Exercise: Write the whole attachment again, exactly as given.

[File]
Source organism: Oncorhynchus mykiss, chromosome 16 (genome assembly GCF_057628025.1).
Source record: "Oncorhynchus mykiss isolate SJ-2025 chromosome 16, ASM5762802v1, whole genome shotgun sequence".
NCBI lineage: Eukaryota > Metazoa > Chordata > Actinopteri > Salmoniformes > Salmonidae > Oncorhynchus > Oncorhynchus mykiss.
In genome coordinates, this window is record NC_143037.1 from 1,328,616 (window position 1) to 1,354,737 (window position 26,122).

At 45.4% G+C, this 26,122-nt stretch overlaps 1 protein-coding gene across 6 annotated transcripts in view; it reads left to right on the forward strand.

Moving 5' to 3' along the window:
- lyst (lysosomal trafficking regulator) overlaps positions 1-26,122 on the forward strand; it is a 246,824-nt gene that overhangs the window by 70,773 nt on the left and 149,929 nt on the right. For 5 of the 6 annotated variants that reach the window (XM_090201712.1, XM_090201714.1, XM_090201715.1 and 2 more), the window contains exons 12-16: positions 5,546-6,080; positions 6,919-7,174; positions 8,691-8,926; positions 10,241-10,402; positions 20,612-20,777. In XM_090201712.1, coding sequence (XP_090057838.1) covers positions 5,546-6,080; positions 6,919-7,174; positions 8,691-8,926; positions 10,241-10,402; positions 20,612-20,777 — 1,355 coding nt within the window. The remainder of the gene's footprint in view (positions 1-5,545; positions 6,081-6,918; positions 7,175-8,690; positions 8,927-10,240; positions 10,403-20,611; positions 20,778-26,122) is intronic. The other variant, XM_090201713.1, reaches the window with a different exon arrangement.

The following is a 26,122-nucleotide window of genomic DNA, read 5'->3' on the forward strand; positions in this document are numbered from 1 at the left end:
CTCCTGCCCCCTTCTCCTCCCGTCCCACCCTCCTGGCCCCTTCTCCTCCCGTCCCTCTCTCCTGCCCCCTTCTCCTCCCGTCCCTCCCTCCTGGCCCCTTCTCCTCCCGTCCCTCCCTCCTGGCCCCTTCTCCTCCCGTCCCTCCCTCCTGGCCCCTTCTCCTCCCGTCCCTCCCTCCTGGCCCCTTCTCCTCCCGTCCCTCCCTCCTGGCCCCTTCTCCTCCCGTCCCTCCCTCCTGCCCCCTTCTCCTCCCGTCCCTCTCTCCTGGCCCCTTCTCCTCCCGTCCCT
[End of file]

Source organism: Oncorhynchus mykiss, chromosome 16 (genome assembly GCF_057628025.1).
Source record: "Oncorhynchus mykiss isolate SJ-2025 chromosome 16, ASM5762802v1, whole genome shotgun sequence".
NCBI lineage: Eukaryota > Metazoa > Chordata > Actinopteri > Salmoniformes > Salmonidae > Oncorhynchus > Oncorhynchus mykiss.
In genome coordinates, this window is record NC_143037.1 from 1,328,616 (window position 1) to 1,354,737 (window position 26,122).

At 45.4% G+C, this 26,122-nt stretch overlaps 1 protein-coding gene across 6 annotated transcripts in view; it reads left to right on the forward strand.

Moving 5' to 3' along the window:
- lyst (lysosomal trafficking regulator) overlaps positions 1-26,122 on the forward strand; it is a 246,824-nt gene that overhangs the window by 70,773 nt on the left and 149,929 nt on the right. For 5 of the 6 annotated variants that reach the window (XM_090201712.1, XM_090201714.1, XM_090201715.1 and 2 more), the window contains exons 12-16: positions 5,546-6,080; positions 6,919-7,174; positions 8,691-8,926; positions 10,241-10,402; positions 20,612-20,777. In XM_090201712.1, coding sequence (XP_090057838.1) covers positions 5,546-6,080; positions 6,919-7,174; positions 8,691-8,926; positions 10,241-10,402; positions 20,612-20,777 — 1,355 coding nt within the window. The remainder of the gene's footprint in view (positions 1-5,545; positions 6,081-6,918; positions 7,175-8,690; positions 8,927-10,240; positions 10,403-20,611; positions 20,778-26,122) is intronic. The other variant, XM_090201713.1, reaches the window with a different exon arrangement.

The following is a 26,122-nucleotide window of genomic DNA, read 5'->3' on the forward strand; positions in this document are numbered from 1 at the left end:
CTCCTGCCCCCTTCTCCTCCCGTCCCACCCTCCTGGCCCCTTCTCCTCCCGTCCCTCTCTCCTGCCCCCTTCTCCTCCCGTCCCTCCCTCCTGGCCCCTTCTCCTCCCGTCCCTCCCTCCTGGCCCCTTCTCCTCCCGTCCCTCCCTCCTGGCCCCTTCTCCTCCCGTCCCTCCCTCCTGGCCCCTTCTCCTCCCGTCCCTCCCTCCTGGCCCCTTCTCCTCCCGTCCCTCCCTCCTGCCCCCTTCTCCTCCCGTCCCTCTCTCCTGGCCCCTTCTCCTCCCGTCCCT